A Furry Cure-All
The Dramatic Difference Therapy Dogs Make
Dogs are not just man’s best friend, but also can be human’s best medicine. Corporal William Wynne of Ohio and his Yorkshire terrier Smoky may have been the first therapy team to prove this fact. During World War II, Smoky, alongside Corporal Wynn, brought canine comfort to wounded soldiers on the battlefield and in hospitals. It has been known for decades that the simple presence of a loving dog at a scene of chaos and sadness does wonders for improving morale and soothing anguish.
Sadly, there have been a few incidences close to home in which emergency therapy dog services were needed. After the senseless murder of student Maren Sanchez at Jonathan Law High School in Milford this past April, the Board of Education contacted the country’s largest animal therapy organization, Pet Partners of Bellevue, Washington asking the organization to send local teams to aid in comforting the grief-stricken students and teachers. By the time school re-opened, one such team, Dennis Gallagher of Monroe, and his therapy collie Dani, visited every day for a week, encouraging kids to pet and hug this docile and compassionate pup. The teams had such an impact on healing in the community that Milford Mayor Ben Blake issued a special proclamation honoring Pet Partners and its teams.
When the Sandy Hook tragedy occurred, Gallagher was asked by the Newtown librarian to “station himself” there for set hours with his older dog, Gracie, a nine-year-old collie. Families came every day, sometimes holding the holiday parties they couldn’t have at their school in the calming presence of Gracie. “There is so much pain, sadness, and tension in these situations,” explains Dennis. “And when Gracie or Dani show up, the tone of the room changes. People can laugh, they can talk more easily.” Dennis and his dogs still regularly visit Newtown where they forged permanent bonds.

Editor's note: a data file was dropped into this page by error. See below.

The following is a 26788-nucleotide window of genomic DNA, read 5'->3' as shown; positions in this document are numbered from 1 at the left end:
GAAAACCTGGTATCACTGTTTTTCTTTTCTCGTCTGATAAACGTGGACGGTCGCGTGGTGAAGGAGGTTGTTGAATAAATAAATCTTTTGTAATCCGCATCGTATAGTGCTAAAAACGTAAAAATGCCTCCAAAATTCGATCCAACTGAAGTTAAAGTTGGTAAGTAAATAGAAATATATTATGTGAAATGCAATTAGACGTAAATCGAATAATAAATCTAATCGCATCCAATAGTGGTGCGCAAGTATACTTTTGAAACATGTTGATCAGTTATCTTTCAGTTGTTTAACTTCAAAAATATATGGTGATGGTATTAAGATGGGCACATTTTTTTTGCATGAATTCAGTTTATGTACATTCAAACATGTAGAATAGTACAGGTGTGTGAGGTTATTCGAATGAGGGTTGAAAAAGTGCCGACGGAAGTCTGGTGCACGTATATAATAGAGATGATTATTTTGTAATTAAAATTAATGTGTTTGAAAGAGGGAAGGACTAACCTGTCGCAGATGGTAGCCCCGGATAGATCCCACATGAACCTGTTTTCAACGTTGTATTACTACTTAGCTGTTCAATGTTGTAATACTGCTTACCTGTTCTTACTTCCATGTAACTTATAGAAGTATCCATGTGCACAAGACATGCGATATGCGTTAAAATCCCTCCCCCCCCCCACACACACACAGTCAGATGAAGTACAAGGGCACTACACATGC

While a working therapy dog is often on call for special assignments during crises, these cherished pets usually have weekly “jobs.” Gallagher and Dani were recently invited to launch a program with the University of Bridgeport this Fall. Every Tuesday afternoon, Gallagher and Dani visit the campus. “Having them come relieves so much stress for the students,” explains Jessica Mills, Director of Counseling Services at University of Bridgeport.
“They may miss their dog at home, their family, or be stressed about school work. No matter what, it makes everyone feel better to spend some time with Dani.” Dennis also visits Bridgeport Hospital on Friday nights, moving from the ER to pediatrics, then to the oncology unit. “Everyone lights up when they see her.”
Another program Dennis and Dani participate in is READ with Inter-Mountain Therapy Animals, where young reluctant readers read to Dani during short time blocks. Studies have shown that children are less apprehensive in the presence of a therapy dog, and will usually talk more openly.
“I started doing therapy work with my dogs as a way to alleviate my own stress,” explains Gallagher, “while giving back and sharing my dogs’ compassion with people who need her.”